Be cautious to not over-train. One aspect of working out that a lot of people don’t spend a lot of time thinking about is the recovery process. The truth is your muscles aren’t actually built during the workout. Instead, they’re built when you rest.
If you aren’t waiting long enough between exercising a muscle, you risk injuring that muscle. Also, because the muscle hasn’t had time to fully build muscle tissue from the last workout, you won’t get the maximum gains possible from your workouts.
On another note, waiting too long between workouts means you aren’t pushing your body as hard as it could go. That means you won’t see the results you want as quickly.
So how long is a good workout recovery time?
Ideal Workout Recovery
The ideal recovery period is approximately 36 Hours. Clinical trials have shown that full muscles typically take about 36 hours to fully regain their previous strength. The experiment recorded bodybuilders’ strength and stamina before and after workouts and recorded how long it took bodybuilders to be able to achieve the same level of strength after a workout.
The results of this experiment are consistent with the experiences of experienced bodybuilders. Generally, at least a day and a half of rest is enough to give your muscles the rest they need.
Enhance Your Recovery (for Beginners)
If you’re just getting started with working out, don’t expect your recovery time to be the same as an experienced athlete. It’s completely normal for a beginner to take 3-6 days to recover from a strenuous workout.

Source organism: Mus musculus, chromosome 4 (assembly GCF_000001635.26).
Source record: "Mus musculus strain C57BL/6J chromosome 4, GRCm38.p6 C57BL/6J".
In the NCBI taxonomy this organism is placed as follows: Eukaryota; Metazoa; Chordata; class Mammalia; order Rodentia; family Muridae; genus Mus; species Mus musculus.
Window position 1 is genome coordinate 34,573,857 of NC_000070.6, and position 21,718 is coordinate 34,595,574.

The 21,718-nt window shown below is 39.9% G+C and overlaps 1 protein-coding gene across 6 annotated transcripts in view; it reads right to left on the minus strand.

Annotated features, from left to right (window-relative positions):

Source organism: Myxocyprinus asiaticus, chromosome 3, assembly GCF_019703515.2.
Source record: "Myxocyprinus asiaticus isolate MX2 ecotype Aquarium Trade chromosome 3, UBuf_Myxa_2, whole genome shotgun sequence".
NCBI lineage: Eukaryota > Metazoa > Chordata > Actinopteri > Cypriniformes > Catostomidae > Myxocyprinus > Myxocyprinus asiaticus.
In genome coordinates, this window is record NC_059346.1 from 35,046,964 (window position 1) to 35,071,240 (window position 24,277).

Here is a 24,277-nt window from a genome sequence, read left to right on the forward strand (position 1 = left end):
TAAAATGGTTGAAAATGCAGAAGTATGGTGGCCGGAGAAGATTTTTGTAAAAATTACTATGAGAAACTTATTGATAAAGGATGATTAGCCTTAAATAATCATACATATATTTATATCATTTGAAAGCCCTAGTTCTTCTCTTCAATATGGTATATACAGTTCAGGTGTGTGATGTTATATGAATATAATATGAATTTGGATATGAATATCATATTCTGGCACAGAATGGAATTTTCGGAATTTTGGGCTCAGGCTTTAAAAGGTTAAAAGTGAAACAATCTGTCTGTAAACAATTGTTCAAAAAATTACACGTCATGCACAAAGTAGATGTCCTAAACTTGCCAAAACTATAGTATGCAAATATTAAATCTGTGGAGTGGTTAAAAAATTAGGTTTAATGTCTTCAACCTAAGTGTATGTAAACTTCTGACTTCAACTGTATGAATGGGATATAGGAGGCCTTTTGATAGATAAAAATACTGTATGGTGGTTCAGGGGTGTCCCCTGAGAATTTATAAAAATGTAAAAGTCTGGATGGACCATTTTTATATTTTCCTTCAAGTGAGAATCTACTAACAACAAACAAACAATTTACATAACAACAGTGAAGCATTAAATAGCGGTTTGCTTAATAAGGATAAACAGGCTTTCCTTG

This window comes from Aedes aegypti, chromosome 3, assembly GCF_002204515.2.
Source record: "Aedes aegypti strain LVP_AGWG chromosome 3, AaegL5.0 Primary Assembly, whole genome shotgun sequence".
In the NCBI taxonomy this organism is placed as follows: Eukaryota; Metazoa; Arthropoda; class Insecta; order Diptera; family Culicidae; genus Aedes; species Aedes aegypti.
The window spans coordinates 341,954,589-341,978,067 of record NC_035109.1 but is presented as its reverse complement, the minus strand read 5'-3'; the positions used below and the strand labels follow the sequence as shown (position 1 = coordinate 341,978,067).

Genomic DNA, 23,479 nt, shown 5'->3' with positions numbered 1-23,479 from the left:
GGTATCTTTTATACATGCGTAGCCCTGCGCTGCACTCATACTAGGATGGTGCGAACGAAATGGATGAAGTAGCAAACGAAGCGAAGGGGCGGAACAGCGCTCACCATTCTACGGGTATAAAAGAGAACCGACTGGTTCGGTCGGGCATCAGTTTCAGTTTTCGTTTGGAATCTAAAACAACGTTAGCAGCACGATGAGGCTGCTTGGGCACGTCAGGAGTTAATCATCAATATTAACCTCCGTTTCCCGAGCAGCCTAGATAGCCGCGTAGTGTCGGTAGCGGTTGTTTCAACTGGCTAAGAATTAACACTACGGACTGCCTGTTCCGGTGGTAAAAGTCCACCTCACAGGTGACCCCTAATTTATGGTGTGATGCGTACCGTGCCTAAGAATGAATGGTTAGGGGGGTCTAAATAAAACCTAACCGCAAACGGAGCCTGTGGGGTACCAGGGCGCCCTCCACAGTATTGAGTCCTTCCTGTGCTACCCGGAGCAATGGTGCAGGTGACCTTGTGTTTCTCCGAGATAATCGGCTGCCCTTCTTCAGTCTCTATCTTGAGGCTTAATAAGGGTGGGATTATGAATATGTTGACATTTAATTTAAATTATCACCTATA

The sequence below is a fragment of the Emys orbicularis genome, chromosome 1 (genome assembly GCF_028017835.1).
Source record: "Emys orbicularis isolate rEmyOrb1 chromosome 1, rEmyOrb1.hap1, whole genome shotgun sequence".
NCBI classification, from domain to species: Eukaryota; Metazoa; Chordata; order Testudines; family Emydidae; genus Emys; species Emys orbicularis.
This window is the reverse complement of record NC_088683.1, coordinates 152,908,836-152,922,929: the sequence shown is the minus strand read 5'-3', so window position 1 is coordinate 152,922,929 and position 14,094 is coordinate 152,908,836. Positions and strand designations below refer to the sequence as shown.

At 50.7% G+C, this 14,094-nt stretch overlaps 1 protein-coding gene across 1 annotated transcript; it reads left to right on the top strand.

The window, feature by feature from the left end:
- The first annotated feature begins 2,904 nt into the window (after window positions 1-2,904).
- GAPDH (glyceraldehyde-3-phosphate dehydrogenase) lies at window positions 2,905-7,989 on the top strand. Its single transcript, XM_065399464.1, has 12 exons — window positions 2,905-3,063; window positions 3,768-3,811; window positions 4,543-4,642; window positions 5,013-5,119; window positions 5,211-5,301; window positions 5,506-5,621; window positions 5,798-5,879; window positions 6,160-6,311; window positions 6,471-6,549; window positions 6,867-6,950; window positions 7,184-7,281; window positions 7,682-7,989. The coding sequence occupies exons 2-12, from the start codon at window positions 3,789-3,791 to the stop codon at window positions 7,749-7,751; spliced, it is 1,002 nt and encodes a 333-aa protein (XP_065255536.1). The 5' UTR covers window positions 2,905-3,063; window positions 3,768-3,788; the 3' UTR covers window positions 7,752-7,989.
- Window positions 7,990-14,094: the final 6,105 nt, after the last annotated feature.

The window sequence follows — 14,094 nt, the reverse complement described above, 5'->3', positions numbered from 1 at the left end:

Give your body time to adjust to recovery. Space out your workouts to just a few times a week and gradually shrink the time between workouts; Ramp up your recovery time slowly.
Listen to Your Body
Keep in mind that the right amount of time to recover after a workout varies from person to person. It also varies from muscle group to muscle group, exercise to exercise.
Listen to your body and pay attention to the signs. You should feel sore after a workout, either immediately after working out or the next morning. However, you shouldn’t feel like you’re in excruciating pain.
If the pain feels sharp rather than dull or if you feel immobilized by the pain, chances are you’re pushing too hard.
Don’t let mild soreness stop you from working out – getting more circulation in your body can be a good way to get rid of soreness. Just don’t push your body past the point of feeling healthy.
Upper and Lower Body
One of the most common ways to address the issue of recovery time is through alternating upper and lower body. For instance, you might work out your upper body on Monday, then skip Tuesday and work out your lower body on Wednesday, skip Thursday and work out your upper body again on Friday.
Switching back and forth like this allows you to give each muscle group the rest they need, while still working out consistently.
Think about your muscle recovery. Don’t push yourself too hard, but don’t let recovery be an excuse to not push yourself enough either.